The Ensemble’s production is blessed with Sophie Hensser’s luminous performance as Jacqui and Eric Beecroft’s as the highly strung but likeable Robin (Nicole Buffoni is the sensitive director). Merridy Eastman, Brian Meeghan and Sam O’Sullivan give fine support. It’s a modest piece, to be sure, but heart-warming too as it gives a shot of normalcy to two characters who seem destined to live on the margins. There is a gentle message there.

Anna Gardiner designed the set for both History and Betrayal. In fact, given the interlocking schedules the set is essentially the same for both, with different moveable elements, and not entirely satisfactory for both. It’s a pity.

Still, I was glad to see both plays, and continue to be glad that the Ensemble exists. It has heart. Yes, in lieu of government subsidy it has to balance the books with a new Williamson or an Alan Ayckbourn (and absolutely nothing wrong with that – I’ll be there for Relatively Speaking in November). But often enough it gently challenges its loyal audience, and one suspects Kilmurry may have more up his sleeve in years to come. He launches his second season on August 8.

A History of Falling Things and Betrayal both end on August 20.

Proof; Boys Like Me

Proof, Ensemble Theatre, Sydney, February 25 (matinee)

Boys Like Me, Courtney Act, Sydney Theatre, February 25

DAVID Auburn’s Proof had a Sydney Theatre Company season in 2003 with George Ogilvie directing Jacqueline McKenzie and Barry Otto as the father and daughter maths whizzes who share a genius for numbers and potentially a similar fate. The play won the 2001 Pulitzer Prize and the Tony award for that year, but I failed to see why. Proof has some sterling qualities, it’s true, but they are contained within a highly conventional and disappointingly creaky structure. It was an enjoyable experience because of the quality of the performances, but not a wholly satisfying one.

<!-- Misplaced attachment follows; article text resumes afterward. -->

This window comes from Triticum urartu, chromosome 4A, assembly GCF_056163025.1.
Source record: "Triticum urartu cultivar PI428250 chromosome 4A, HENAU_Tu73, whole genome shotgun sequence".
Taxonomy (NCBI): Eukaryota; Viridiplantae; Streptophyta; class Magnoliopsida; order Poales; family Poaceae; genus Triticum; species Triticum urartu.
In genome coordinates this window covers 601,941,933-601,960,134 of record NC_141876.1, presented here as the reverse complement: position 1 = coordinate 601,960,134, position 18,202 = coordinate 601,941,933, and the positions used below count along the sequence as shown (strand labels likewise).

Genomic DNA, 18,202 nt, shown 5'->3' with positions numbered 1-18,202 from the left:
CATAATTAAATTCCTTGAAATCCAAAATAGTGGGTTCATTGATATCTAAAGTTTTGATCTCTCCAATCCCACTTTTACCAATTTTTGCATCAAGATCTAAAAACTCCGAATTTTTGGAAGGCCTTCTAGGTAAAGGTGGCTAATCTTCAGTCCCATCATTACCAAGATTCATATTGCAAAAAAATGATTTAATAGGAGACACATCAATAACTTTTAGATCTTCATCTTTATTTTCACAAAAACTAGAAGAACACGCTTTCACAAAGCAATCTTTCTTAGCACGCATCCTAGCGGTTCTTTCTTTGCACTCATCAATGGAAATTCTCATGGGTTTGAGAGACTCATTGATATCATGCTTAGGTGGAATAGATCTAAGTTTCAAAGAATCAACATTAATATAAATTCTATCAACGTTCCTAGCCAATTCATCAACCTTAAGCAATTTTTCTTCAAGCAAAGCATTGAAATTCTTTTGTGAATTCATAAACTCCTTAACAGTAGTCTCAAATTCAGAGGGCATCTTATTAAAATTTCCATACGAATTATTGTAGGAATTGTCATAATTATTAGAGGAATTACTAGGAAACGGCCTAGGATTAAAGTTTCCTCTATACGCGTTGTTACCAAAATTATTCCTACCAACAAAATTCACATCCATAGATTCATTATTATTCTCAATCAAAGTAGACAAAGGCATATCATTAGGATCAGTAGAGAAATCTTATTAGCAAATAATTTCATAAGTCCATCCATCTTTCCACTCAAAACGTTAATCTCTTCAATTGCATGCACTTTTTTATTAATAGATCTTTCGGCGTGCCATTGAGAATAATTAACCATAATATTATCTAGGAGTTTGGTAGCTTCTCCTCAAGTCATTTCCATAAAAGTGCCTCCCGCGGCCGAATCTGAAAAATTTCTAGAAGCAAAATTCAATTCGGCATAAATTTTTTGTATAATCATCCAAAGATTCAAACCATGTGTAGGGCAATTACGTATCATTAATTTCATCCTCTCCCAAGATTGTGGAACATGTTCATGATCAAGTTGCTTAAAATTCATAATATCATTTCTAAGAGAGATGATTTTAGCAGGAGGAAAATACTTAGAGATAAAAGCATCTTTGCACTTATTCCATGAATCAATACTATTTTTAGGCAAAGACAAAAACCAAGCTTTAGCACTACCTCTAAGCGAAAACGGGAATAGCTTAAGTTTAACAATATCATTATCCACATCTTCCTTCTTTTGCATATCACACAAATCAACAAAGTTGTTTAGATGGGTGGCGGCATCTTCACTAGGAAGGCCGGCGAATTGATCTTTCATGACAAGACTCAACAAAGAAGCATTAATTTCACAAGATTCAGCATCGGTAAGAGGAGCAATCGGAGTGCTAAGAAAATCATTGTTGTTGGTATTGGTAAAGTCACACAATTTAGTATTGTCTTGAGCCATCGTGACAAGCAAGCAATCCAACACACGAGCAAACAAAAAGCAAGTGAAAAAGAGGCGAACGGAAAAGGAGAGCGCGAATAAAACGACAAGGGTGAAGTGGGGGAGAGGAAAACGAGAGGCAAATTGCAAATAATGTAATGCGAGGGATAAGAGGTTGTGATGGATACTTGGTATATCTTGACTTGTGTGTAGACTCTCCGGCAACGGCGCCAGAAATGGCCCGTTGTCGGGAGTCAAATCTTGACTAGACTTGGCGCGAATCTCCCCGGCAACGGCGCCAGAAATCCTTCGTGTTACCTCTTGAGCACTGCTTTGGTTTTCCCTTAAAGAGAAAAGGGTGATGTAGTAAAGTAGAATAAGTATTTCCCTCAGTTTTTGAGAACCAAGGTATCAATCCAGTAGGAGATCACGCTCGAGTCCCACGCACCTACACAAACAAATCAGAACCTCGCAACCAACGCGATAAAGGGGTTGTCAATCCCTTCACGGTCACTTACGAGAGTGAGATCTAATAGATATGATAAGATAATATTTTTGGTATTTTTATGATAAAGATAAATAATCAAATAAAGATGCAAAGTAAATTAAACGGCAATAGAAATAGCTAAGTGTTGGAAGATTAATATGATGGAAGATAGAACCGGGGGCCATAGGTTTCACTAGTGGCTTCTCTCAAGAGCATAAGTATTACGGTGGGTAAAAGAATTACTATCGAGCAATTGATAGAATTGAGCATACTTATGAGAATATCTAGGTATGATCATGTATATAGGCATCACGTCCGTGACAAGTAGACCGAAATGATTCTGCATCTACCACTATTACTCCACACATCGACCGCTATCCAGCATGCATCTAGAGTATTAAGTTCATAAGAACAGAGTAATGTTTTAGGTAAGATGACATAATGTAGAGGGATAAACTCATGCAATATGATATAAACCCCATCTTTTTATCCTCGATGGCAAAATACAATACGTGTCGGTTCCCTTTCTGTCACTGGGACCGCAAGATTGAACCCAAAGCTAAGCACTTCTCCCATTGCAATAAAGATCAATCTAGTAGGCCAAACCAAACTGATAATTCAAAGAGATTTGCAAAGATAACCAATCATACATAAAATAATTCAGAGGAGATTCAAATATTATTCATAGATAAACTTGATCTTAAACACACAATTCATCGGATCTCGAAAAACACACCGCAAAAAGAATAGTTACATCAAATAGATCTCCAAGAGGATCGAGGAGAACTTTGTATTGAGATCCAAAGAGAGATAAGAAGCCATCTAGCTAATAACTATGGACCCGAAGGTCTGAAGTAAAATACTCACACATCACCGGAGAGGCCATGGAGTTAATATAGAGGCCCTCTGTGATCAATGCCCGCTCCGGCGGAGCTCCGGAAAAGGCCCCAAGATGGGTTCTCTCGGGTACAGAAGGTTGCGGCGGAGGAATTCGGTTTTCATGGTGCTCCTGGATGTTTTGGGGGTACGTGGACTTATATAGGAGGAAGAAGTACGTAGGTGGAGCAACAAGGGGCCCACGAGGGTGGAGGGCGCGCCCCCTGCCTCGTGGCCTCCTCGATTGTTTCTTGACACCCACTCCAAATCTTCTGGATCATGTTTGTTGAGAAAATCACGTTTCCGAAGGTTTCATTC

I’ve just caught up with The Ensemble’s current production, which is also impressive from a performance perspective (Sandra Bates directed) but no more plausible from a dramatic one. Matilda Ridgway beautifully negotiates the task of making bolshie, anxious Catherine highly sympathetic and the scenes with her father Robert (Michael Ross) are most moving. Catherine McGraffin and Adriano Cappelletta have the unenviable job of playing a pushy sister and a not terribly successful mathematician who are there to set the conflict in motion.